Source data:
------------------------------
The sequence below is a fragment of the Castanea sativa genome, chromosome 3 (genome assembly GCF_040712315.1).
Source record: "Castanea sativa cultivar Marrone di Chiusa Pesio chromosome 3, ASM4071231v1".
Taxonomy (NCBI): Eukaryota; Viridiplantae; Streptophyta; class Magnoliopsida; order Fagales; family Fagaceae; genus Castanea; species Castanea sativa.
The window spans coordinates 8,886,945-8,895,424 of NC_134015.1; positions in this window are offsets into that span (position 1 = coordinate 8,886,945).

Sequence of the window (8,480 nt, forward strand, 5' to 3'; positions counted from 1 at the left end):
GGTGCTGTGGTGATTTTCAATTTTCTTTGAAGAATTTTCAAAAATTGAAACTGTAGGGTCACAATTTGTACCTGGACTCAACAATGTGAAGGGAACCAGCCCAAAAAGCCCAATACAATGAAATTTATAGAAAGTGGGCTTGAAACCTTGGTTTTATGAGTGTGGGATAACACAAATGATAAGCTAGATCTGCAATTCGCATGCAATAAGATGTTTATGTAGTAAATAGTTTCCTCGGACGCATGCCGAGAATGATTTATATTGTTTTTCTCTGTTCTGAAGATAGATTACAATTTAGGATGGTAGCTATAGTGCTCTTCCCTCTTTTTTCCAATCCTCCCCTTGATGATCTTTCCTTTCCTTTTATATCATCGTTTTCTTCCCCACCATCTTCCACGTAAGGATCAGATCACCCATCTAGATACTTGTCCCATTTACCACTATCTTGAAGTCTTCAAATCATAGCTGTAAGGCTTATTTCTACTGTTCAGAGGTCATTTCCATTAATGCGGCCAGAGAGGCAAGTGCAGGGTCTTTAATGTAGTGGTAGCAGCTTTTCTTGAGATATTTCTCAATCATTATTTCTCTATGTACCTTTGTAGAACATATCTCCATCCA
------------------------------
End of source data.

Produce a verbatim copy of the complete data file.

The sequence below is a fragment of the Castanea sativa genome, chromosome 3 (genome assembly GCF_040712315.1).
Source record: "Castanea sativa cultivar Marrone di Chiusa Pesio chromosome 3, ASM4071231v1".
Taxonomy (NCBI): Eukaryota; Viridiplantae; Streptophyta; class Magnoliopsida; order Fagales; family Fagaceae; genus Castanea; species Castanea sativa.
The window spans coordinates 8,886,945-8,895,424 of NC_134015.1; positions in this window are offsets into that span (position 1 = coordinate 8,886,945).

Sequence of the window (8,480 nt, forward strand, 5' to 3'; positions counted from 1 at the left end):
GGTGCTGTGGTGATTTTCAATTTTCTTTGAAGAATTTTCAAAAATTGAAACTGTAGGGTCACAATTTGTACCTGGACTCAACAATGTGAAGGGAACCAGCCCAAAAAGCCCAATACAATGAAATTTATAGAAAGTGGGCTTGAAACCTTGGTTTTATGAGTGTGGGATAACACAAATGATAAGCTAGATCTGCAATTCGCATGCAATAAGATGTTTATGTAGTAAATAGTTTCCTCGGACGCATGCCGAGAATGATTTATATTGTTTTTCTCTGTTCTGAAGATAGATTACAATTTAGGATGGTAGCTATAGTGCTCTTCCCTCTTTTTTCCAATCCTCCCCTTGATGATCTTTCCTTTCCTTTTATATCATCGTTTTCTTCCCCACCATCTTCCACGTAAGGATCAGATCACCCATCTAGATACTTGTCCCATTTACCACTATCTTGAAGTCTTCAAATCATAGCTGTAAGGCTTATTTCTACTGTTCAGAGGTCATTTCCATTAATGCGGCCAGAGAGGCAAGTGCAGGGTCTTTAATGTAGTGGTAGCAGCTTTTCTTGAGATATTTCTCAATCATTATTTCTCTATGTACCTTTGTAGAACATATCTCCATCCA